Peru and the media


There are many poor-quality newspapers and magazines available on the streets of Lima and throughout the rest of Peru. Many of the newspapers stick mainly to sex and sport, while magazines tend to focus on terror and violence and the frequent deaths caused by major traffic accidents. The two most established (and establishment) daily newspapers are El Comercio and Expreso; the latter devoting vast amounts of space to anti-Communist propaganda. El Comercio ( is much more balanced but still tends to toe the political party of the day’s line. El Comercio ‘s daily Seccion C also has the most comprehensive cultural listings of any paper – good for just about everything going on in Lima. In addition, there’s the sensationalist tabloid La Republica, which takes a middle-of-the-road to liberal approach to politics; and Cambio provides interesting tabloid reading. One of the better weekly magazines is the fairly liberal Caretas, generally offering mildly critical support to whichever government happens to be in power. There’s one environmental and travel magazine – Rumbos – which publishes articles in both Spanish and English and has excellent photographic features.
The Cusco-based weekly, New World News, is an excellent English-language newspaper , available weekly across Peru in the major cities. It reports on issues relevant to tourism plus news around South America and world issues. The business weekly Lima Herald, also in English, can be bought in Lima Centro and sporadically in Cusco. For more serious, in-depth coverage, the monthly Andean Report, is particularly good on Peruvian and Andean political and economic issues.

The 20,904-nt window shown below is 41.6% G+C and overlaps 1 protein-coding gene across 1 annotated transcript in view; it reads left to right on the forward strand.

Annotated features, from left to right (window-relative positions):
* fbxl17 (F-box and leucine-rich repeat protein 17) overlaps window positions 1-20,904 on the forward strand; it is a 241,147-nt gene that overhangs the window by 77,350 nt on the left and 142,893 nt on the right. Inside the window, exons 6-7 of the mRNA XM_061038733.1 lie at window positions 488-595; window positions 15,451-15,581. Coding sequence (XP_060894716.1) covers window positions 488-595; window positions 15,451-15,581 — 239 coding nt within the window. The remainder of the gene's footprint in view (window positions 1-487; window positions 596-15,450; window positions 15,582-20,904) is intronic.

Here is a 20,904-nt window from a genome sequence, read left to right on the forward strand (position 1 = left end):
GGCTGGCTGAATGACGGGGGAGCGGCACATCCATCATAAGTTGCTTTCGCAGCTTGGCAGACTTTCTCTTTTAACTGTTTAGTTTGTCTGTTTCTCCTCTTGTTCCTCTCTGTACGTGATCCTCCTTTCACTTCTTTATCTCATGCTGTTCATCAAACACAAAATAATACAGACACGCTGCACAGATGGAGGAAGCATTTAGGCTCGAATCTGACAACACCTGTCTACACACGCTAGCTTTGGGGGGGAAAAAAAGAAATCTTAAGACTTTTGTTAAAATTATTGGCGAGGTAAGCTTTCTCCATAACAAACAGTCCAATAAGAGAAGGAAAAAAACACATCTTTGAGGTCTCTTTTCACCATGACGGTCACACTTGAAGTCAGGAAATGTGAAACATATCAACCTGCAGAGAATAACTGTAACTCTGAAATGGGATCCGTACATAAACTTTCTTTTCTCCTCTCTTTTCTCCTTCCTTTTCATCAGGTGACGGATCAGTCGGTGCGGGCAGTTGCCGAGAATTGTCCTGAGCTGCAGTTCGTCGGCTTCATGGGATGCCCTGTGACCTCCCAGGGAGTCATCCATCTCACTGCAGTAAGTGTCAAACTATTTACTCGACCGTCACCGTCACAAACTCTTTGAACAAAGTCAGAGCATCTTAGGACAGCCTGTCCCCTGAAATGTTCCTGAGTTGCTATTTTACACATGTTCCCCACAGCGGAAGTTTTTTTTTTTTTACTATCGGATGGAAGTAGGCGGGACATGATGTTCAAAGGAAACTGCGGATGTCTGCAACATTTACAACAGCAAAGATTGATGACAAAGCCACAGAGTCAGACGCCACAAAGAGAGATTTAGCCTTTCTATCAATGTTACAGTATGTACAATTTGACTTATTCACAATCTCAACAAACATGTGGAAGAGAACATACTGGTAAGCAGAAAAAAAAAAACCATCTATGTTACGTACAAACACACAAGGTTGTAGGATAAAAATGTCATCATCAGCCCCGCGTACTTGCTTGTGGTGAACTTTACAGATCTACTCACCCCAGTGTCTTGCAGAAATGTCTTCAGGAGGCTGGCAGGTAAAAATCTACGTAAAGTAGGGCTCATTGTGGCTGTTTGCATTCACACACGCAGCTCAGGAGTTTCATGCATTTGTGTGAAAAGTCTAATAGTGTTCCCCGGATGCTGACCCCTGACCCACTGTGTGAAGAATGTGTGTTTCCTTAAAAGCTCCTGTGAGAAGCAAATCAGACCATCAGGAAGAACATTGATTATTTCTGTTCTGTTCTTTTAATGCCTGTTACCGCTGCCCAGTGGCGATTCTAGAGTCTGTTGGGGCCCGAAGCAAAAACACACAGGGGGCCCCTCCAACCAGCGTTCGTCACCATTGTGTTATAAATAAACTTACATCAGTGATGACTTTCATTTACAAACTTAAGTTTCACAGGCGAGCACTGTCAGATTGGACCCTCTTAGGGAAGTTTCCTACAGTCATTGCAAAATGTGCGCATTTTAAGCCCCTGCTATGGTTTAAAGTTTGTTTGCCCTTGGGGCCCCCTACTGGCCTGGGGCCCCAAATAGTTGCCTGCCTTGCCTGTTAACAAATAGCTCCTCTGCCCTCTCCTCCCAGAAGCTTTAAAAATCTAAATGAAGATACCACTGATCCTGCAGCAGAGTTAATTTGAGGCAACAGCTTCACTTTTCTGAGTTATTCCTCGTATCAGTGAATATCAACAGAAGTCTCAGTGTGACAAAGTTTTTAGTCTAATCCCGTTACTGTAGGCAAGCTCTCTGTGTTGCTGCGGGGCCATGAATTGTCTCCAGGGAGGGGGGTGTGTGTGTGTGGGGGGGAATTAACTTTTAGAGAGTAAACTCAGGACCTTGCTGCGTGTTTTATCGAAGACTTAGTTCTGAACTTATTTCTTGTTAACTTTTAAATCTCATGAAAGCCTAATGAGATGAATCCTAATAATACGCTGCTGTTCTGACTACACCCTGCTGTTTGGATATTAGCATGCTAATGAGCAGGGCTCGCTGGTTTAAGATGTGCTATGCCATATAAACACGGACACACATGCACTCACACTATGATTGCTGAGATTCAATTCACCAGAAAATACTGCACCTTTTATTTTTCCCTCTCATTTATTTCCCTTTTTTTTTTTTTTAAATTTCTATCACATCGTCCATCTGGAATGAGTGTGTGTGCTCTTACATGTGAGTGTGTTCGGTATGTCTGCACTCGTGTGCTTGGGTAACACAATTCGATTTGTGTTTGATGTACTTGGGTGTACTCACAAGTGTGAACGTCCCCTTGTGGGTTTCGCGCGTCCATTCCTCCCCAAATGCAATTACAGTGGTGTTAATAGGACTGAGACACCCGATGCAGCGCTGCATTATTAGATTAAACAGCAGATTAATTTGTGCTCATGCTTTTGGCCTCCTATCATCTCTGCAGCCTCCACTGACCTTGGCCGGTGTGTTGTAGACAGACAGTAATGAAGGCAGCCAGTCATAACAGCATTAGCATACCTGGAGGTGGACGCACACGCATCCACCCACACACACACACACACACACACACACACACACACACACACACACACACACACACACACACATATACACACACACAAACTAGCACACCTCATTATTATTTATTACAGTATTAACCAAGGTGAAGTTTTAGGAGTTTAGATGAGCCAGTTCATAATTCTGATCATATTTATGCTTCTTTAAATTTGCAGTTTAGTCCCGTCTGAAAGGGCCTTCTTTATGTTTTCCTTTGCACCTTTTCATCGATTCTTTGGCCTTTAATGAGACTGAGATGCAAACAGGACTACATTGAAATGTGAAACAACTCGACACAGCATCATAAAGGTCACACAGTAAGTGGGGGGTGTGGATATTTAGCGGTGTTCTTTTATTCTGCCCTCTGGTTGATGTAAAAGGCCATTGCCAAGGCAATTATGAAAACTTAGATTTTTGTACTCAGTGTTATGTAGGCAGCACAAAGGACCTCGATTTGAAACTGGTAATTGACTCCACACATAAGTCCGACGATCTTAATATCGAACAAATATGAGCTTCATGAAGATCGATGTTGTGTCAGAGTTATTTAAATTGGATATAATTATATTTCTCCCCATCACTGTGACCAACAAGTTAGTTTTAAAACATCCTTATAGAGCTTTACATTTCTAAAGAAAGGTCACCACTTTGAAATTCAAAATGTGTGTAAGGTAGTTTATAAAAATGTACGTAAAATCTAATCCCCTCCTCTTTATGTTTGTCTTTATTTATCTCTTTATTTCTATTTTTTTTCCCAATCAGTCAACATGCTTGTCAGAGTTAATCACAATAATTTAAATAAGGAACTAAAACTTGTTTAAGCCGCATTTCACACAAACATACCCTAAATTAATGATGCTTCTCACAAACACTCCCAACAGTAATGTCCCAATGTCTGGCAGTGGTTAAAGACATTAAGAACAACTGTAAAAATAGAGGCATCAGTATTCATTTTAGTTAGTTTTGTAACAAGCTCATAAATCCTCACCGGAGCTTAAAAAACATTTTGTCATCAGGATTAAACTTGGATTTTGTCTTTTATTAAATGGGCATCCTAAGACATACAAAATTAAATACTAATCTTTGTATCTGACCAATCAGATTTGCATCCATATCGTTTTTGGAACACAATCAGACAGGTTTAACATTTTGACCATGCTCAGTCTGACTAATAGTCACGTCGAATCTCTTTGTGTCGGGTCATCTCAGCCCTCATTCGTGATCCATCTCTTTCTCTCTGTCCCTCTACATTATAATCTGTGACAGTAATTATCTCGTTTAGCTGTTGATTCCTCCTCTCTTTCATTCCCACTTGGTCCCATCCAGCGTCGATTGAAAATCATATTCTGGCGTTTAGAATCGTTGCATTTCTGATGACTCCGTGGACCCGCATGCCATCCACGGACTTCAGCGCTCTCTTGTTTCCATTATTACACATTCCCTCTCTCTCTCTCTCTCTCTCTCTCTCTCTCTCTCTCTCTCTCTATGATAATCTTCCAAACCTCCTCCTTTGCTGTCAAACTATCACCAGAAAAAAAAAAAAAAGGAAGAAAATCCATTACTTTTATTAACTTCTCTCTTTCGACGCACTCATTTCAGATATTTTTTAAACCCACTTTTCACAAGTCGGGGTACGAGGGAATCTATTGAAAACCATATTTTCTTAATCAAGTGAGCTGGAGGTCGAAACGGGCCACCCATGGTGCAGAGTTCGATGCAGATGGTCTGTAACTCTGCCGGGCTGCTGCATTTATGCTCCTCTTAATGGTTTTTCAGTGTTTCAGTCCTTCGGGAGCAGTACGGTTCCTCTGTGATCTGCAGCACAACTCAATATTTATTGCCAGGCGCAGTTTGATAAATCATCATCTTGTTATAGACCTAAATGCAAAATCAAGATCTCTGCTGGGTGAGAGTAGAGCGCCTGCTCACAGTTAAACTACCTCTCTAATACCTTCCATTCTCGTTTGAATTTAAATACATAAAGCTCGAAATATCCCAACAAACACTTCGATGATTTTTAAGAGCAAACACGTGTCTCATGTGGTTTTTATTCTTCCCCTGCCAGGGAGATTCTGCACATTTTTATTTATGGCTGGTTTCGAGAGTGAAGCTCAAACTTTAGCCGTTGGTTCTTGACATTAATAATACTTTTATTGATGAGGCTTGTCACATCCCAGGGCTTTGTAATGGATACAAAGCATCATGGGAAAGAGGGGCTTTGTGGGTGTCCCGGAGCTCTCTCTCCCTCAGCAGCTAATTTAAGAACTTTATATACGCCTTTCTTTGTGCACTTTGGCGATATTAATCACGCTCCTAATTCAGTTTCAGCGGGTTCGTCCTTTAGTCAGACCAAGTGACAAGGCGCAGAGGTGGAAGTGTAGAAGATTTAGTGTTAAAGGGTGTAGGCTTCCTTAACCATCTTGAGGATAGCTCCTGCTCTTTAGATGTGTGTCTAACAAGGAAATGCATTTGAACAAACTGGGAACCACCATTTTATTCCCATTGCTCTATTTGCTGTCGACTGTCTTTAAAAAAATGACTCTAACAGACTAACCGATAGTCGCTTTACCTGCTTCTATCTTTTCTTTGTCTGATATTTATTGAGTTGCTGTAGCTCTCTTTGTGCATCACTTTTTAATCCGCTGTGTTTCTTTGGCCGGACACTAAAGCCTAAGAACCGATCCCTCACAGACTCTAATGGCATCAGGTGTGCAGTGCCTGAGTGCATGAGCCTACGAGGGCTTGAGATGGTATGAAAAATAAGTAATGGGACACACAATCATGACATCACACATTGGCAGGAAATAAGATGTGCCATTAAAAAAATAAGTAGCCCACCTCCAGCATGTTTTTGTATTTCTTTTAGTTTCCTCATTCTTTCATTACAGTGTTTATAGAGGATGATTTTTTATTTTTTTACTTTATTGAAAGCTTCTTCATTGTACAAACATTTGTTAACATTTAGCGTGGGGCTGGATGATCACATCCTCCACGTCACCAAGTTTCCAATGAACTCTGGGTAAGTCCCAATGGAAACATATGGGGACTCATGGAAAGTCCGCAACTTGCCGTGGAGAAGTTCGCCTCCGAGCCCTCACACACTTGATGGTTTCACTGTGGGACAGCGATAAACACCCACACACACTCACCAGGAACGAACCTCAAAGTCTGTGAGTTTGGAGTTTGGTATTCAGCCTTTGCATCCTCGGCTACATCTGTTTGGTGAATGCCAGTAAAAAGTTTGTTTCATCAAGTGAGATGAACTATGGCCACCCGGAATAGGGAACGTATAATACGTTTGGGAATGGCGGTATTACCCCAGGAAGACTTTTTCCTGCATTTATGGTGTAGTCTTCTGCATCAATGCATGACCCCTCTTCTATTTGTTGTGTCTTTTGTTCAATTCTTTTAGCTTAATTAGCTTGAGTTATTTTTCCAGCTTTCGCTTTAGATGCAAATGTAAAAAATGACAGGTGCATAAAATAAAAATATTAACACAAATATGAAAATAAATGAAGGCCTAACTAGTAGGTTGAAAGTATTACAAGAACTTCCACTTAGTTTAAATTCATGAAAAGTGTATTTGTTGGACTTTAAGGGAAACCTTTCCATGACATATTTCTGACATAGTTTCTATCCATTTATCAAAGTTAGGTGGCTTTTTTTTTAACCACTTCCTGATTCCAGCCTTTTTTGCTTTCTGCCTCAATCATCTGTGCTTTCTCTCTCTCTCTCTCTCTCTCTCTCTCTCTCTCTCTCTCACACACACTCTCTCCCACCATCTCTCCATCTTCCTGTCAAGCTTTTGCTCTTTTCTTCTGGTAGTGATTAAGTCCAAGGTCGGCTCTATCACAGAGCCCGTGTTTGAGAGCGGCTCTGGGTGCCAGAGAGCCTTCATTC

International newspapers are fairly hard to come by; your best bet for English papers is to go to the Embassy in Lima, which has a selection of one- to two-week old papers, such as The Times and Independent for reference only. US papers are easier to find; the bookstalls around Plaza San Martin in Lima Centro and those along Avenida Larco and Diagonal in Miraflores sell the Miami Herald, the Herald Tribune, Newsweek and Time magazine, but even these are likely to be four or five days old. If you’re not moving around too much, consider having The Guardian Weekly, which has comprehensive international coverage, sent to you poste restante.
Peruvians watch a lot of television – mostly soccer and soap operas, though TV is also a main source of news. Many programmes come from Mexico, Brazil and the US ( The Flintstones and Bewitched are perennial favourites), with occasional eccentric selections from elsewhere and a growing presence of manga-style cartoons. There are nine main terrestial channels, of which channels 7 and 13 show marginally better quality programmes. Panamericana is Peru’s top station, but all the channels are crammed with adverts.
Cable and, even more so, satellite channels are increasingly forming an important part of Peru’s media. Partly due to the fact that it can be received in even the remotest of settlements and partly because it is beyond the control of any government or other censorship, satellite TV appears set to dominate the media scene and the world view of the nation’s youth.
If you have a radio you can pick up the BBC World Service at most hours of the day – frequencies shift around on the 19m, 25m and 49m short-wave bands; for a schedule of programmes, contact the British Council in Lima. The Voice of America is also constantly available on short wave. The radio station Sol Armonia is dedicated to classical music on FM89. Also, the RPP (Radio Programmes del Peru) on FM 89.7 has 24-hour bulletins
Alternatively, you can tune in to an incredible mess of Peruvian stations , nearly all of which are music and advertisement based. International pop, salsa and other Latin pop can be picked up most times of day and night all along the FM wave band, while traditional Peruvian and Andean folk music can usually be found all over the AM dial. Radio Miraflores (96FM) is one of the best, playing mainly disco and new US/British rock, though also with a good jazz programme on Sunday evenings and an excellent news summary every morning from 7 to 9am. Radio Cien (100FM) has the occasional programme in English (on Sunday mornings, for example).

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